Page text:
In 2009 Barack Obama gave Frank Kameny an award in the White House.





Just an Observation




Many have already noted that the rush to raise John XXIII, Paul VI, and John Paul II to the altars is a practical effort to "canonize the Council". May I add that it also seems to be an attempt to canonize the policy of rejecting the instructions of the Madonna regarding the Third Secret of Fatima?

The Springtime promised by the architects of the Council (convoked in 1959, the Preparatory Commission of which is instituted in 1960) has yielded a bleak Winter. Instead of revealing the Secret in 1960 as instructed by Heaven, John XXIII called the Council. The aftermath is well documented.

None of the post-1960 popes have revealed the words of Our Lady to the children that accompanied the Vision finally made public in 2000. And all of these men are or seemingly will be canonized.

And thus we wait, and suffer the consequences of doubt and disobedience. We see the results of a greater trust in worldly policy than in the promises and commands of the Mediatrix of All Graces.

Just one excerpt from Antonio Socci's The Fourth Secret of Fatima today, a quote from 20th Century theologian Hans Urs von Balthasar, who says that without Mary:

"Christianity threatens to dehumanize itself inadvertently. The Church becomes functionalist, soulless, a feverish work incapable of stopping, dissipated in noisy projects. And since in this world dominated by men there is a continuous succession of ideologies which supplant each other, everything becomes polemical, critical, bitter, flat and finally boring, while the people remove themselves en masse from a Church of this sort." In Nuovi punti fermi [New Firm Points] (Jaca Book: Milan, 1980).



13 May 2014




It's been such a long long time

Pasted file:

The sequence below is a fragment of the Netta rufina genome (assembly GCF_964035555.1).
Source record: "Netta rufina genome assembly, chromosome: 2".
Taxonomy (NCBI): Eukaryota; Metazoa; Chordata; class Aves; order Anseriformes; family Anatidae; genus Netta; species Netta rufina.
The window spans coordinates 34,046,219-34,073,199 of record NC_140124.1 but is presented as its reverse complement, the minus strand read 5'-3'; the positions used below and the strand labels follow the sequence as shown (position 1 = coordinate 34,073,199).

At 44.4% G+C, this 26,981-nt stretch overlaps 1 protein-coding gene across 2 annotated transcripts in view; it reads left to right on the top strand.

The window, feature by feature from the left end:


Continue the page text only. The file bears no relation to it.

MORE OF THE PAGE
Since we loved each other and our hearts were true
One time, for one brief day,
I was the man for you

Last night I heard you talkin' in your sleep
Saying things you shouldn't say,
Oh, baby
You just may have to go to jail someday

Is there a place we can go,
Is there anybody we can see?
Maybe,
It's the same for you as it is for me

I ain't seen my family in twenty years
That ain't easy to understand, they may be dead by now
I lost track of 'em after they lost their land

Shake it up baby, twist and shout
You know what it's all about
What are you doing out there in the sun anyway?
Don't you know, the sun can burn your brains right out

My enemy crashed into the dust
Stopped dead in his tracks and he lost his lust
He was run down hard and he broke apart
He died in shame, he had an iron heart

I wear dark glasses to cover my eyes
There are secrets in em that I can't disguise
Come back baby
If I hurt your feelings, I apologize

Two trains running side by side, forty miles wide
down the eastern line
you don't have to go,
I just came to you because you're a friend of mine

I think that when my back was turned,
The whole world behind me burned